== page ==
Sorry about the lateness of this post; I just got done with a weekend at CONvergence, a Twin Cities sci-fi con that fits nicely into that category of “not so tiny that it’s just a dealers’ room and a movie room, but not so huge that you have to stand in line for two hours for everything.” I got to see a clever little indie movie called ‘My Sucky Teen Romance’ that people should keep their eyes out for, got to chat canon with Lars Pearson of Mad Norwegian Press, and generally had fun. But now, it’s back to work!
“Work”, in this case, elegantly describes the task of thinking about the ‘Matrix’ sequels. Because while I do recall bumping into a few defenders that hectic summer, I think that with the benefit of almost a decade of hindsight, nobody really wants to say that ‘The Matrix Reloaded’ and ‘The Matrix Revolutions’ were any good at all. But I’m not here to discuss the bad things about them. I think we were all aware pretty quickly of the mistakes they made…the fight scenes that were there simply because they thought they had to top the first movie’s fight scenes, the dull speechifying, the inexplicable downgrade in power that Neo got offscreen, the “what the fuck happened” final conclusion…today, though, I’m more interested in discussing the good ideas that were buried in under all the dreck, the stuff that could have been the bones of a good sequel before they began slapping the bloated, corpulent flesh onto it. So let’s talk about the good in the ‘Matrix’ sequels, shall we?
1) The Oracle is a liar. That would actually have been really brilliant, if they’d only followed through on it properly. The whole first movie, we’re set up to believe that the Oracle is a wise, mysterious, shamanic figure who is guiding Neo to his ultimate destiny. The second movie, we find out that all that’s true…but his destiny is to cull the “free humans” down to a manageable number, and she’s actually a computer program whose job is to convince him to betray mankind. Hell of a second act twist, sets up a brilliant third act…shame that they found the least interesting way possible of executing it. (I had one friend who explained to me that he didn’t even realize that’s what the twist was, because “after about the Architect’s third sentence, it all just started to sound like the grown-ups from Peanuts talking.”)
2) The Merovingian. Not anything about his actual execution, mind you: He’s dull, smug, pretentious, snotty, and his endless blather kills every scene he’s in. Oh, and his plot function is terrible too. But the idea of the villain of the second movie being a powerful renegade computer program who prefers the Matrix to his “natural habitat”, who is the opposite of Smith in the first film because he adores the pleasures of experiencing life through sensory input, and who is running a secret “underground railroad” for programs who want to live in the Matrix…that’s quite clever. And it makes sense that such a person would be against the One, because he’s enjoying things the way they are and doesn’t want the boat rocked by the One, v6.0. It needed a lot more drafts, but it’s a solid idea.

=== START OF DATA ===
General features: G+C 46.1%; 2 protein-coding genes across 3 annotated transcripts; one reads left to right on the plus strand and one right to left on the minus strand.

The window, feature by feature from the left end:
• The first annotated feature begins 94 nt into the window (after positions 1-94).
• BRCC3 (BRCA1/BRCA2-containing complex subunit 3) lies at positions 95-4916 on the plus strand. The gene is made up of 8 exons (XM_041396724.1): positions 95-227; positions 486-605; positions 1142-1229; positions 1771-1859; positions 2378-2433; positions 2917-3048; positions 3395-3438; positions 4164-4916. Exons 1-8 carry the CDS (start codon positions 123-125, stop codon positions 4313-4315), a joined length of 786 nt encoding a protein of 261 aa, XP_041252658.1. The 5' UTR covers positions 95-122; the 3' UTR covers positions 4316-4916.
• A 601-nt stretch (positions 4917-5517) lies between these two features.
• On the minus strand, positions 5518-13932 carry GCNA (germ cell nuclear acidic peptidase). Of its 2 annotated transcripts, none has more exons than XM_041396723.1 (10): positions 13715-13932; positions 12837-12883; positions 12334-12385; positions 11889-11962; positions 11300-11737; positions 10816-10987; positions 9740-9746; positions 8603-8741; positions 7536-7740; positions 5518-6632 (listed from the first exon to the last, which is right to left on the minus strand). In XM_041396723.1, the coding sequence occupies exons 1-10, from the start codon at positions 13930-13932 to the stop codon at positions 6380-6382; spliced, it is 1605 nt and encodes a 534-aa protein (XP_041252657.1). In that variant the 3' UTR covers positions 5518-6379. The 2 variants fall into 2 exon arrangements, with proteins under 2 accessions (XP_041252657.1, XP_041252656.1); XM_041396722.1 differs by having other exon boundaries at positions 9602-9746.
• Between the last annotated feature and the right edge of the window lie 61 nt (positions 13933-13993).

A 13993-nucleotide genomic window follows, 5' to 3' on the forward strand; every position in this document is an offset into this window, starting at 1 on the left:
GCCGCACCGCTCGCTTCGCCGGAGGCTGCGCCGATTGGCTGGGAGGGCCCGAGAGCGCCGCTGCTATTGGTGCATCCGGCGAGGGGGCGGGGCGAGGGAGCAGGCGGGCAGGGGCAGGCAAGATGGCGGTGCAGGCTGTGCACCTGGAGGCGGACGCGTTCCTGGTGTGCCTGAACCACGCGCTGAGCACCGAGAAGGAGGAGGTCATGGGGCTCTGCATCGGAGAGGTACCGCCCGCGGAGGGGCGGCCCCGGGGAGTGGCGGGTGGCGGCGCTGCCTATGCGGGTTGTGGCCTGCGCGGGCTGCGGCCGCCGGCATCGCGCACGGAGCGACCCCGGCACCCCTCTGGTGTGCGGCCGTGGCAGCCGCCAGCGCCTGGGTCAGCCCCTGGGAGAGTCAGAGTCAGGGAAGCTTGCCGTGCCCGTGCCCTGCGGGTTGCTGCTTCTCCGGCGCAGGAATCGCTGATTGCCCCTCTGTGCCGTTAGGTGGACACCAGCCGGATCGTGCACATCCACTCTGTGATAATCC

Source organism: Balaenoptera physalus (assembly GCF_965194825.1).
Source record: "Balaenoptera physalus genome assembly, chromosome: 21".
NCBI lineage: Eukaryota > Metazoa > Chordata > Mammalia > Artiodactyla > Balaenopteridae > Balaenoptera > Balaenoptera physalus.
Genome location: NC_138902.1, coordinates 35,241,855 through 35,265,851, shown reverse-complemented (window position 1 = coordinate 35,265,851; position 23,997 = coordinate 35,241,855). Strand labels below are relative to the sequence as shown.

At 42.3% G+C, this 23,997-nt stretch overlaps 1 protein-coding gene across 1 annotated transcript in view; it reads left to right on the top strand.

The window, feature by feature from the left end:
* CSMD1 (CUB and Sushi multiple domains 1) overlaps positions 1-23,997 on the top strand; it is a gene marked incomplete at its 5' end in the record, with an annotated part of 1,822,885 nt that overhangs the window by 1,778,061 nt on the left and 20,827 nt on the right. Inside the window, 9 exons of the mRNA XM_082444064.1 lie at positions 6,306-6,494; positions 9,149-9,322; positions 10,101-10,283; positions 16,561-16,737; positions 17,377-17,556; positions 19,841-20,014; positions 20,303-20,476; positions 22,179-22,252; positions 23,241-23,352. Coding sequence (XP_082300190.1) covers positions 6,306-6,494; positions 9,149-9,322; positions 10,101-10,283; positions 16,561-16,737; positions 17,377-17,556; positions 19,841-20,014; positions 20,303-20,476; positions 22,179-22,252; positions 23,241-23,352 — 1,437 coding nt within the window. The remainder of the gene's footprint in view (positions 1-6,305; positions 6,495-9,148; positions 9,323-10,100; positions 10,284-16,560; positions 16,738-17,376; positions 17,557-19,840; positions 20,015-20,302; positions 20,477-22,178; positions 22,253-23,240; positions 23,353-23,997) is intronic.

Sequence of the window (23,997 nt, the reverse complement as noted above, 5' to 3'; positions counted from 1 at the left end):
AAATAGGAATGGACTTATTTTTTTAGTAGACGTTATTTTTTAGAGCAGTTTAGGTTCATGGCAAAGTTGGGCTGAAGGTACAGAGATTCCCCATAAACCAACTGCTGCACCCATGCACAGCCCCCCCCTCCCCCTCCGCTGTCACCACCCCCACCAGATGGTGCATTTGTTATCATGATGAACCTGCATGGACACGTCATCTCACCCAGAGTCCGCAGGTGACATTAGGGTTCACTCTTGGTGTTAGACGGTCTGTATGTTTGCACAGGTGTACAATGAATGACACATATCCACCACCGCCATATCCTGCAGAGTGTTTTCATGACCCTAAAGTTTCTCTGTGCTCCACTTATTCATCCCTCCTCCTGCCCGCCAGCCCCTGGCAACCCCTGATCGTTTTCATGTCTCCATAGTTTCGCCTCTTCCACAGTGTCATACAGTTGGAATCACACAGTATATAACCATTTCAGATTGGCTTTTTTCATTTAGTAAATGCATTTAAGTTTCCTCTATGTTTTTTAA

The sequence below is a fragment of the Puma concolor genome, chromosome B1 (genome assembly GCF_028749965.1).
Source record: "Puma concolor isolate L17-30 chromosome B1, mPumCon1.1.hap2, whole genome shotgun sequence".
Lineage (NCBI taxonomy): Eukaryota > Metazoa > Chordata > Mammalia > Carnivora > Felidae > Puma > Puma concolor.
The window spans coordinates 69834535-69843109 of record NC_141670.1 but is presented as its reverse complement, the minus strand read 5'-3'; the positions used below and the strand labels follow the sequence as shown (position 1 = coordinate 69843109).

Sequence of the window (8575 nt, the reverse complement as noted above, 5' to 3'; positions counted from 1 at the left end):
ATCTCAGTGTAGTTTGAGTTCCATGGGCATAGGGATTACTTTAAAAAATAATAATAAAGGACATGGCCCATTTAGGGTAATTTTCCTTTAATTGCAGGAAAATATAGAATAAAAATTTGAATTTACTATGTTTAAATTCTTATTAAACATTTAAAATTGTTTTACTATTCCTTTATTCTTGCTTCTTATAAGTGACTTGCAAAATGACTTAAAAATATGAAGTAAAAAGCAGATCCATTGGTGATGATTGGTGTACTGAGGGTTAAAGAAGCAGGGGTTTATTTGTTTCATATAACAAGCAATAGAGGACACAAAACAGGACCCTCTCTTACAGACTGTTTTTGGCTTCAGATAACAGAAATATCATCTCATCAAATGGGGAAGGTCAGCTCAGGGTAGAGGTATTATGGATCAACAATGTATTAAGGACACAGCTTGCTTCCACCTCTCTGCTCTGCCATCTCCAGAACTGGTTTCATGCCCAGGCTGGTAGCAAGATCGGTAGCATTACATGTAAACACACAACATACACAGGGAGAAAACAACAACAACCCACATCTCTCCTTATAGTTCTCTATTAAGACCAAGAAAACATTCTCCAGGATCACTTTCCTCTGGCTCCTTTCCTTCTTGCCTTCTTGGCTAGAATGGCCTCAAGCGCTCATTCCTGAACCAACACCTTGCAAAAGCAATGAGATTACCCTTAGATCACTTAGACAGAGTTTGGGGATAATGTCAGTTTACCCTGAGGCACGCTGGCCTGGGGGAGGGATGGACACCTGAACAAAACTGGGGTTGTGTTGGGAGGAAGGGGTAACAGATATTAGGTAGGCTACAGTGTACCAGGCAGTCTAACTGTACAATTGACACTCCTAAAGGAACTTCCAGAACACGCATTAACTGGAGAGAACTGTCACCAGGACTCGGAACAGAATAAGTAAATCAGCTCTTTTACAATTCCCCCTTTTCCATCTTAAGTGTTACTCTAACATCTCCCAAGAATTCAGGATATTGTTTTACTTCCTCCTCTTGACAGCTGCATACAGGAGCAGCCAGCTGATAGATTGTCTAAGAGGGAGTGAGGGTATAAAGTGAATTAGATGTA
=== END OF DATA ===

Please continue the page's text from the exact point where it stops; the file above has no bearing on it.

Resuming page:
3) Smith returning as a computer virus. The idea that Neo somehow accidentally made him is stupid, and the less said about it the better, but again, there’s the germ of a good idea under this. At the end of the first movie, Neo is all-powerful. If you want to get at him, you need to get at him outside of the Matrix. For the artificial intellegnces, recreating Smith as a living computer virus, one who can infect human brains and wear human beings like suits, would be the way to go. (Although it’d have to be for the third movie, once Neo has realized his destiny and rejected it.) But one of the key elements that they almost utterly neglected is that Smith hated even being in a simulation of flesh…being in an actual flesh body should have been a source of major character conflict for him. Perhaps he becomes a nihilist, hoping to bring down the Matrix and bring about the extinction of both humans and computers rather than continue as he is.
Which would lead, in the end, to a roughly similar finale. The AIs realize that Smith, their creation, is a bigger threat than Neo, and form a truce with Zion to stop him. Neo dies saving everyone, the AIs make the Matrix voluntary (one of the things they should have played up is that the average human being is driven insane by Neo’s attempts to “snap them out of it”.) And eventually, they all live sort of kind of happily ever after until everyone realizes that the whole “using human beings as a power source now that solar power is inaccessible to us” thing actually violates the laws of thermodynamics in a big way and they’d all have perished in a frozen grave ages ago.
Okay, so the original had its problems too.